Resident Evil 7

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Resident Evil 7 Review

As one of the original survival horror juggernauts, Resident Evil has made quite a name for itself, consistently selling millions on each of its numbered releases. Since 2005, the series has become less about horror and more about action. Resident Evil 7 manages to revitalize the series with its departure from third to first person perspective, new characters, and new locations while maintaining the classic Resident Evil atmosphere.  However, it’s not flawless.

On my descent to madness, I couldn’t help but notice the games’ use of sound to create a chilling environment. Floor boards creak to perfection, background music matches each set piece, and the incredible one-liners from your enemies never feel out of place. The sound design adds to the development of its characters.

We are tasked with playing as Ethan Winters whose mission is to find his partner Mia after a mysterious video message is sent to Ethan after assuming Mia had died.

The series is home to some of the most disturbingly beautiful creations. The new in-game engine is beautiful but misses the mark when the game exposes players to extreme light. Longtime Resident Evil fans will be glad to hear that dark eerie environments of the past make a return. The minute Ethan clicks on his flashlight, the game’s new engine truly begins to shine. Shadows, textures, and particle effects are all handled very well, creating the perfect panic-inducing atmosphere for its new first-person view. The game, while beautiful, doesn’t capitalize fully with its less-than-creative approach to an enemy type called the “Molded” but makes up for it in main villains of the game, “the Bakers.”

 

Resident Evil 7 Forest

The Bakers are the original family that owned the Dulvey plantation you explore. In traditional Resident Evil fashion, we learn the story by interacting with the environment. Photos, old newspaper clippings, and videos tell their story. The family consists of Jack, Marguerite, Lucas, and Zoe. The different personalities of each set them apart, making them unpredictable enemies. The game begins to drop hints after a while that maybe the Bakers were victims of something or someone.

Resident Evil 7 plays on the conventions of family, twisting it into something that only Resident Evil can do. My first encounter with Jack Baker had me frantically running while looking for anything in the environment to help! Unfortunately, my efforts were in vain because, despite what you do to the Bakers, they can’t die. Since Resident Evil 4, the series put an emphasis on action; however, the Bakers’ inability to die returns players back to our powerless roots (looking at you, Nemesis).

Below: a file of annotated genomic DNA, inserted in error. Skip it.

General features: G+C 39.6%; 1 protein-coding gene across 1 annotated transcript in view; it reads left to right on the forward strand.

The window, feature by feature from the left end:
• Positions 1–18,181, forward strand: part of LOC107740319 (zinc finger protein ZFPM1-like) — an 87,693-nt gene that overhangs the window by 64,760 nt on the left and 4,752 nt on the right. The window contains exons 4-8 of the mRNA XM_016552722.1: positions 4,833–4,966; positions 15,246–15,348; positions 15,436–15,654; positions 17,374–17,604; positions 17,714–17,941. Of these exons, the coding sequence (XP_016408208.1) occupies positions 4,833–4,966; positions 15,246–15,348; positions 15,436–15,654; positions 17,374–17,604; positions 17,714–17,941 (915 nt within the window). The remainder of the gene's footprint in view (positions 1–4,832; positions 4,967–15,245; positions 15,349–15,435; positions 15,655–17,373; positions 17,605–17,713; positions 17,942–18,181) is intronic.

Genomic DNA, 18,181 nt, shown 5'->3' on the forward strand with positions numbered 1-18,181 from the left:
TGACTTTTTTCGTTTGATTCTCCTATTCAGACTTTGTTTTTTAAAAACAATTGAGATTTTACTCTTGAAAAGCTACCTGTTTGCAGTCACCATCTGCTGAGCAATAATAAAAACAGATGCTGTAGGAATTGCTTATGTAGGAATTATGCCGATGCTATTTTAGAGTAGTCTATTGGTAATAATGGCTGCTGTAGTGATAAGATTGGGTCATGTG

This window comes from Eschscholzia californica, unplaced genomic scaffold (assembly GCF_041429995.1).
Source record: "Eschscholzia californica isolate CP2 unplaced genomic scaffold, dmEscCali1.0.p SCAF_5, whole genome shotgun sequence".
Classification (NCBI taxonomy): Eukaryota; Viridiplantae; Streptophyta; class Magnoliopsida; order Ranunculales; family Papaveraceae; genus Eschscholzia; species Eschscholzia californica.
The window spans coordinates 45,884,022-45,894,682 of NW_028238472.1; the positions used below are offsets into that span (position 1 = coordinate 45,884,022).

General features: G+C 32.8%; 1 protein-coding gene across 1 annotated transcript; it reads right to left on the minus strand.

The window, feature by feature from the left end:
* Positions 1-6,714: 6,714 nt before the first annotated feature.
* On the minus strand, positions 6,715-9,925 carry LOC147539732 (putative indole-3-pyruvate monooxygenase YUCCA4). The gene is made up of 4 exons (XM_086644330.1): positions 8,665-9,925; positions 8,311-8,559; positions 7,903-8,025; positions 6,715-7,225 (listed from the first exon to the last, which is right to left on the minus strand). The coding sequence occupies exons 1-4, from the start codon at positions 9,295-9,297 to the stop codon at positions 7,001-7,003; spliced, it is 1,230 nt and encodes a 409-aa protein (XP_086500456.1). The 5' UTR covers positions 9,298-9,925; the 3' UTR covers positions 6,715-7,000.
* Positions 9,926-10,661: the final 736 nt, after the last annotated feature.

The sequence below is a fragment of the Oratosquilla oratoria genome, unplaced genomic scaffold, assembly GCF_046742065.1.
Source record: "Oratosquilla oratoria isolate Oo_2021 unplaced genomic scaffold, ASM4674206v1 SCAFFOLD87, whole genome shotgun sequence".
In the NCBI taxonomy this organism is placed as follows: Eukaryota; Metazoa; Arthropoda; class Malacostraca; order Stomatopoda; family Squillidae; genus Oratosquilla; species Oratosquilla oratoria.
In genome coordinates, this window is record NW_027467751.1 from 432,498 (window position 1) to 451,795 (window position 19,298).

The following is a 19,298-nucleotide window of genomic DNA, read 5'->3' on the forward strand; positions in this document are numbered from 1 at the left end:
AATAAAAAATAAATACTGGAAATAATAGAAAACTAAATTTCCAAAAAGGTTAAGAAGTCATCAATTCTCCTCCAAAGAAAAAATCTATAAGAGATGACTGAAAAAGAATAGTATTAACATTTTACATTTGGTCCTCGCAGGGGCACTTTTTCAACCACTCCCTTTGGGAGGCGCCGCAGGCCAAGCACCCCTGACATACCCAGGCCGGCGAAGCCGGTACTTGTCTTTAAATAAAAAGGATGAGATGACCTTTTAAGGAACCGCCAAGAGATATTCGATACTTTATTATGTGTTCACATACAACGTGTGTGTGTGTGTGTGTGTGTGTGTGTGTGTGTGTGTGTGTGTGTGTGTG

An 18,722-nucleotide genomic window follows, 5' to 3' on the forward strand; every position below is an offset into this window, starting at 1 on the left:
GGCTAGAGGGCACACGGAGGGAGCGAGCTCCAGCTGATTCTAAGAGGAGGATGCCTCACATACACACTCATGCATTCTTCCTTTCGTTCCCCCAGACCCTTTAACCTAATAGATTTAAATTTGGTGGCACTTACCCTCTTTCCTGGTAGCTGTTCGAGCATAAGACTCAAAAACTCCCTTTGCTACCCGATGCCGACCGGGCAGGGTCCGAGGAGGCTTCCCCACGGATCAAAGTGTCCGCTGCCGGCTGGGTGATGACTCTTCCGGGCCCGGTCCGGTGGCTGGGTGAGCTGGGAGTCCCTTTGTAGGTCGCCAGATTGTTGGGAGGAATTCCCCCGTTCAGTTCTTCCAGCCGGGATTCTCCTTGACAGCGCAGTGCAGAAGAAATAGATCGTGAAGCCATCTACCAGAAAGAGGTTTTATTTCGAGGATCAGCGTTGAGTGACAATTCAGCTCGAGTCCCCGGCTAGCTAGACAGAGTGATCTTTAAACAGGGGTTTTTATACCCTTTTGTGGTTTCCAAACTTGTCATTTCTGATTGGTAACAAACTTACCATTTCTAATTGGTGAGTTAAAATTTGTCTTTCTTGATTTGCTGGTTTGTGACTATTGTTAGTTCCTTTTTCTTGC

Resident Evil 7 Bakers

In many ways, RE7 does everything it can to stay true to its roots. Item management, a numbered inventory, cassette tapes, and several other nostalgic themes make their way back. The return of these themes allows the series to move away from actions and focus on the things that make it great. The series is at its best when players are forced into situations that they aren’t all the way prepared for. RE7 has a lot going for it and its gameplay showcases it.

Let’s get one thing clear, running and gunning will not be enough in this title. The Bakers cannot be killed by normal means and have no problem looking for you. Ethan must fight, and the game gives you many options. Guns, melee weapons, bombs and the ability to defend are all at your disposal. Health is displayed on a codex attached to your left wrist, reflecting your current condition.The game constantly reminds you that your only way of escape is to sneak around to find your next objective. Resident Evil 7 fixes one of the series’ critical problems of backtracking by always letting you know what your next objective is. Puzzles also make a welcome return, and you’ll be delighted to know Capcom has toned down the difficulty. I found that paying attention to the game’s lore allowed me to easily solve many of the puzzles.

Resident Evil 7 Puzzle

The first-person view adds to the experience in every way possible. The ability to see through the eyes of Ethan adds a layer of interactivity making you weigh out your next move. In the opening hours of the game, I used the knife, until I encountered the Molded. I was repulsed by them and did whatever I could to avoid them.  In later stages of the game, they are used so much that their shock factor wears off. One of my biggest problems with RE7 is a lack of diversity in its enemies outside of the Bakers.

I believe that story elements make a gaming experience worthwhile.  While I won’t go in depth, I will say that RE7’s story fits beautifully with the rest of the series.

Resident Evil 7 is a step in the right direction. The game returns its focus back to horror, creating intense moments that capitalize on its new in-game engine, despite some drop-off in extreme light. The first-person view and commitment to classic RE themes adds a new dimension of interactivity for survival horror fans. The game is well worth its price tag, and with DLC on the way, is one to watch.

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The Good

  • Story
  • The Bakers
  • Classic Resident Evil Atmosphere

The Bad

  • Lighting Issues
  • Overuse of Molded
8.0

Written by: Marquise Burns

Marquise is a recent college graduate from Eastern Michigan University in the United States. Pressing "Retry" is the road to a new adveture

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